Reading out HDQ-equipped battery fuel gauges with a serial port

Battery fuel gauges are the unsung hero of the battery world. There’s more to it than just measuring the voltage on the battery terminals,. These little chips are microcontrollers (tiny computers, essentially) that sit inside the battery pack and keep tabs on the battery’s performance for the life of that battery pack.

Texas Instruments makes battery fuel gauges that are small enough to fit in the circuitry of a cell phone, and one of the most common ones that uses this technology are iPhone batteries. These batteries use a single-wire interface called HDQ (which stands for High-Speed Data Queue). It may sound similar to Dallas Semiconductors’ 1-Wire protocol, but the two are completely different and incompatible with each other.

Protocol details

The HDQ protocol can be emulated with a serial port and a little bit of external circuitry. The protocol can be emulated with a serial port at 57600 baud with 8 data bits, no parity bit and 2 stop bits. Because this is a bi-directional bus, an open-drain configuration is needed. Most TTL serial ports are not open-drain, so some circuitry is required to do this. TI’s application note suggests using a CMOS inverter and an N-channel MOSFET along with a 1 kOhm pull-up resistor, but this can be cut down with a 74HC07 open-drain buffer and pull-up resistor.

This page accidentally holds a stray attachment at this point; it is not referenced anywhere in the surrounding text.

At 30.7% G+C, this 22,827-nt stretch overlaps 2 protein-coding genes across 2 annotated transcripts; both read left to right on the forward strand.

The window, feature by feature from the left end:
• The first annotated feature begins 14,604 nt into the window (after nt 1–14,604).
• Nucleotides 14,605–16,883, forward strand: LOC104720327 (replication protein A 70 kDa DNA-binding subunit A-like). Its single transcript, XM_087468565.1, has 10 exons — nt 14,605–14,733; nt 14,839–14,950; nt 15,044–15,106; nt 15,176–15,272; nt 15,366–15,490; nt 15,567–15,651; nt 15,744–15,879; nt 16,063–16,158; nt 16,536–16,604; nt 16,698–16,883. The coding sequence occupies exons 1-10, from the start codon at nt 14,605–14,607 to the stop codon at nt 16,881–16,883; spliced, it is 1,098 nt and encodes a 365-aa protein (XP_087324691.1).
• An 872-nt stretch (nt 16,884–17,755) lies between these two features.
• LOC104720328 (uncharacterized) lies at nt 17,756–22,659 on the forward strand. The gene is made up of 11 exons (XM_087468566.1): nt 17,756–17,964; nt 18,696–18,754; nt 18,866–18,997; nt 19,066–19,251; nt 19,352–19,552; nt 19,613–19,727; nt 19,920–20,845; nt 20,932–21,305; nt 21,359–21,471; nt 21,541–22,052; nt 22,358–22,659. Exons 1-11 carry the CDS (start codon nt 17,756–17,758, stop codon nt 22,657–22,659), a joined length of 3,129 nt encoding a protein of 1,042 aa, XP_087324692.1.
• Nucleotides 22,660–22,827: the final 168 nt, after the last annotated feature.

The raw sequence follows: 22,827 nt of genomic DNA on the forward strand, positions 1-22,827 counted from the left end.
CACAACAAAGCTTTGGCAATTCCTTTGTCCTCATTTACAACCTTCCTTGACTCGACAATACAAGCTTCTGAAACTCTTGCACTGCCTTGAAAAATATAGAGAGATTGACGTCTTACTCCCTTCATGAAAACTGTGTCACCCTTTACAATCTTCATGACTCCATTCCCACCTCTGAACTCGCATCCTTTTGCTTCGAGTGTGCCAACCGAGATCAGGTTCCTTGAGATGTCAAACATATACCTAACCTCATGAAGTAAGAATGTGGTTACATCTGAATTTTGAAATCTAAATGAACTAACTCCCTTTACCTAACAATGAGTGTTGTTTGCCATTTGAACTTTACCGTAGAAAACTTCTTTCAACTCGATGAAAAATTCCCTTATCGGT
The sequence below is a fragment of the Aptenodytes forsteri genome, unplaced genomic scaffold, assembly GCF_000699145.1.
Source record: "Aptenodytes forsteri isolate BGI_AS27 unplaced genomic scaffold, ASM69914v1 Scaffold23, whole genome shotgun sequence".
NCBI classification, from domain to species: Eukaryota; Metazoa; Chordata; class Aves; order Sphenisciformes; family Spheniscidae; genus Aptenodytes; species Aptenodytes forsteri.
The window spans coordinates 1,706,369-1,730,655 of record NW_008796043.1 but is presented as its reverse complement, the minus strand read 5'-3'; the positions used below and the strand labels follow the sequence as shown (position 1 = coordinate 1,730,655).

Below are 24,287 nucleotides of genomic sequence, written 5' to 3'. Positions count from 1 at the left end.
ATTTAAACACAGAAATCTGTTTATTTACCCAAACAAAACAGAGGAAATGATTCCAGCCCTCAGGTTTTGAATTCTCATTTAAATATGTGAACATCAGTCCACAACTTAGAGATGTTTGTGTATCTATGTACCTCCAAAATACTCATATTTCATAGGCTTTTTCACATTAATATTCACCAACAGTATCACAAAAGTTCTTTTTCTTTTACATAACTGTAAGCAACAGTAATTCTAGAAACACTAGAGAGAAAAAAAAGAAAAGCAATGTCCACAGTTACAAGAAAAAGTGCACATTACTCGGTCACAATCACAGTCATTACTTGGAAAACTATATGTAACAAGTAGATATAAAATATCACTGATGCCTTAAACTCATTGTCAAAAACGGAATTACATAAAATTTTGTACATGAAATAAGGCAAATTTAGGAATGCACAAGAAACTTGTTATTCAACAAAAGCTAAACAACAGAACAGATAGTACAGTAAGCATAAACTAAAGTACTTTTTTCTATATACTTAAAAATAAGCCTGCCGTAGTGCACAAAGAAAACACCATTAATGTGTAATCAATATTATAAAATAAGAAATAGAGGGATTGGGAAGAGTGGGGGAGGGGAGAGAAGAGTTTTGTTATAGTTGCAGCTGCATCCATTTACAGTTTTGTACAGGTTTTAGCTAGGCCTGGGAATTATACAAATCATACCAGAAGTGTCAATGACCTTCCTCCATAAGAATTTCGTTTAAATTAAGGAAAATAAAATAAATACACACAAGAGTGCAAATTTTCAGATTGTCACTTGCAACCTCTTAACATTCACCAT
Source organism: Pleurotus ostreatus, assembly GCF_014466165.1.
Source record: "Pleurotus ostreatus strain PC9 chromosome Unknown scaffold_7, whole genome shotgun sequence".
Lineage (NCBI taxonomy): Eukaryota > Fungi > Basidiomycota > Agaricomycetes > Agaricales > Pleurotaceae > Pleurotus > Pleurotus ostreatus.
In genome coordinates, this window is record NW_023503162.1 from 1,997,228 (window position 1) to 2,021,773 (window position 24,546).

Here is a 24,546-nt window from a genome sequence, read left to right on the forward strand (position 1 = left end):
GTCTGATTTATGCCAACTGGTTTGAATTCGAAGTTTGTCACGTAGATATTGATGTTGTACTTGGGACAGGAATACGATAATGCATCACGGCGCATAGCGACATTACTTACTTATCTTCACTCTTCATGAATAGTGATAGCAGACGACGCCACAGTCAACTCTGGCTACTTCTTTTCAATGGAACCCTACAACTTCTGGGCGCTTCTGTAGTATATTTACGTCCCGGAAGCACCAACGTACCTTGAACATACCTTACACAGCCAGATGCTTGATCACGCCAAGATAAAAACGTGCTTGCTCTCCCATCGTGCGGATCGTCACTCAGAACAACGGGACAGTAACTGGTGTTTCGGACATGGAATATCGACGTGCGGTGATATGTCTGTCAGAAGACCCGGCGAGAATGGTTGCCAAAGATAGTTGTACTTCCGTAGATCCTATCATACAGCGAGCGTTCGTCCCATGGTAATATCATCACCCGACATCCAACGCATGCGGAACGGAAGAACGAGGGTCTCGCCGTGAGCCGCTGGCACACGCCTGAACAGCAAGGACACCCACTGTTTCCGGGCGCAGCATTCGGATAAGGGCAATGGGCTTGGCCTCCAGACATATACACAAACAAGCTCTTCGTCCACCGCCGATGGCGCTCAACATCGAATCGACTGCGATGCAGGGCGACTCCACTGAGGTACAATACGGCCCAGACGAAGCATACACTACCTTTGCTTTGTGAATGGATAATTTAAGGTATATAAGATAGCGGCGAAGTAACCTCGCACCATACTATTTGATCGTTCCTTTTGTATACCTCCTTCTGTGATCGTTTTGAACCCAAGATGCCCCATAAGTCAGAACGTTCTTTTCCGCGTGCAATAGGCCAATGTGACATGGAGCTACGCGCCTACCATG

[EDIT: June 13, 2015 – Corrected schematic]

The HDQ protocol uses a short pulse to indicate a logic 1, with a longer pulse to indicate a logic 0. The data is sent LSB (least significant byte) first, with a 7-bit address and an eighth bit to indicate if the operation is a read or write (0 is read, 1 is write). If it is a read operation, the fuel gauge will respond with one byte of data. As you might think, this is a very slow means of communication; the typical bus speed is 5-7 kilobits per second, but the actual usable throughput will be less than this.

The hack in this is that the bit timing can be made by sending a specially crafted UART byte that meets the timing specifications. Each bit takes up one byte of UART buffer memory, with 24 bytes being enough to perform an HDQ read (the first 8 bytes are echoed back to the PC and need to be ignored by the software). TI’s application note goes into this with a bit more detail.